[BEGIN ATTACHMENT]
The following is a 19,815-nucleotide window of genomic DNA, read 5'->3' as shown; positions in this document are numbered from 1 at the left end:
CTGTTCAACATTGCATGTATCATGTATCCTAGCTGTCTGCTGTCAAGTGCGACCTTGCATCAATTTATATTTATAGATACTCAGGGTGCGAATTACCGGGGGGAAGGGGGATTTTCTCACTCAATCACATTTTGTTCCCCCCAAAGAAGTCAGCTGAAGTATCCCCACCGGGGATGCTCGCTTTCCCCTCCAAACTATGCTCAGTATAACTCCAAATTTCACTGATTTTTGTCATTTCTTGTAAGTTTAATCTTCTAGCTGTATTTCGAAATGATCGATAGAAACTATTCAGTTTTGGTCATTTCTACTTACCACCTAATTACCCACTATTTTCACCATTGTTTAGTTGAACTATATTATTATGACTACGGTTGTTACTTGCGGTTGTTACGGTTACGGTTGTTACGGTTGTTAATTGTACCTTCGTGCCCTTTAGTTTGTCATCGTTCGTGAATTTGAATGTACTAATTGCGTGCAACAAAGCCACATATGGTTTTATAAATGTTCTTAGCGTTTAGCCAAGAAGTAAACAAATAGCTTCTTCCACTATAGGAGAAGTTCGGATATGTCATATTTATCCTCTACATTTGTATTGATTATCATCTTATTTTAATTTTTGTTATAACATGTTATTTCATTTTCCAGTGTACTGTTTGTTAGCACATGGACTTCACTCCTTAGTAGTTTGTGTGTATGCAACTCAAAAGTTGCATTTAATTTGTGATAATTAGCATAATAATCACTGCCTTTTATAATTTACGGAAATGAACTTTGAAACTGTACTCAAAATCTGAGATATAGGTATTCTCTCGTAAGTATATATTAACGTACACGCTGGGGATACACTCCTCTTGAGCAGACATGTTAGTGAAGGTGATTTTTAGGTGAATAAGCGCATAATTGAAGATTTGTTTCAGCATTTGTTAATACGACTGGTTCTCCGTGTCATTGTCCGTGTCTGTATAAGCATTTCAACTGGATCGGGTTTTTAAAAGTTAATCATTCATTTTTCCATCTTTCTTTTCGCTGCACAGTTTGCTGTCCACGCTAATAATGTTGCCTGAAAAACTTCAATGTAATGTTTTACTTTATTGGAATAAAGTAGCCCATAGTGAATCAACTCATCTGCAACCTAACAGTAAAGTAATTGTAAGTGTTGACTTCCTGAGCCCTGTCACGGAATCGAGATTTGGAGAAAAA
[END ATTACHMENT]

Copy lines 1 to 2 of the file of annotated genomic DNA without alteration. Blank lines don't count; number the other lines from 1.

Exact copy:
The following is a 19,815-nucleotide window of genomic DNA, read 5'->3' as shown; positions in this document are numbered from 1 at the left end:
CTGTTCAACATTGCATGTATCATGTATCCTAGCTGTCTGCTGTCAAGTGCGACCTTGCATCAATTTATATTTATAGATACTCAGGGTGCGAATTACCGGGGGGAAGGGGGATTTTCTCACTCAATCACATTTTGTTCCCCCCAAAGAAGTCAGCTGAAGTATCCCCACCGGGGATGCTCGCTTTCCCCTCCAAACTATGCTCAGTATAACTCCAAATTTCACTGATTTTTGTCATTTCTTGTAAGTTTAATCTTCTAGCTGTATTTCGAAATGATCGATAGAAACTATTCAGTTTTGGTCATTTCTACTTACCACCTAATTACCCACTATTTTCACCATTGTTTAGTTGAACTATATTATTATGACTACGGTTGTTACTTGCGGTTGTTACGGTTACGGTTGTTACGGTTGTTAATTGTACCTTCGTGCCCTTTAGTTTGTCATCGTTCGTGAATTTGAATGTACTAATTGCGTGCAACAAAGCCACATATGGTTTTATAAATGTTCTTAGCGTTTAGCCAAGAAGTAAACAAATAGCTTCTTCCACTATAGGAGAAGTTCGGATATGTCATATTTATCCTCTACATTTGTATTGATTATCATCTTATTTTAATTTTTGTTATAACATGTTATTTCATTTTCCAGTGTACTGTTTGTTAGCACATGGACTTCACTCCTTAGTAGTTTGTGTGTATGCAACTCAAAAGTTGCATTTAATTTGTGATAATTAGCATAATAATCACTGCCTTTTATAATTTACGGAAATGAACTTTGAAACTGTACTCAAAATCTGAGATATAGGTATTCTCTCGTAAGTATATATTAACGTACACGCTGGGGATACACTCCTCTTGAGCAGACATGTTAGTGAAGGTGATTTTTAGGTGAATAAGCGCATAATTGAAGATTTGTTTCAGCATTTGTTAATACGACTGGTTCTCCGTGTCATTGTCCGTGTCTGTATAAGCATTTCAACTGGATCGGGTTTTTAAAAGTTAATCATTCATTTTTCCATCTTTCTTTTCGCTGCACAGTTTGCTGTCCACGCTAATAATGTTGCCTGAAAAACTTCAATGTAATGTTTTACTTTATTGGAATAAAGTAGCCCATAGTGAATCAACTCATCTGCAACCTAACAGTAAAGTAATTGTAAGTGTTGACTTCCTGAGCCCTGTCACGGAATCGAGATTTGGAGAAAAA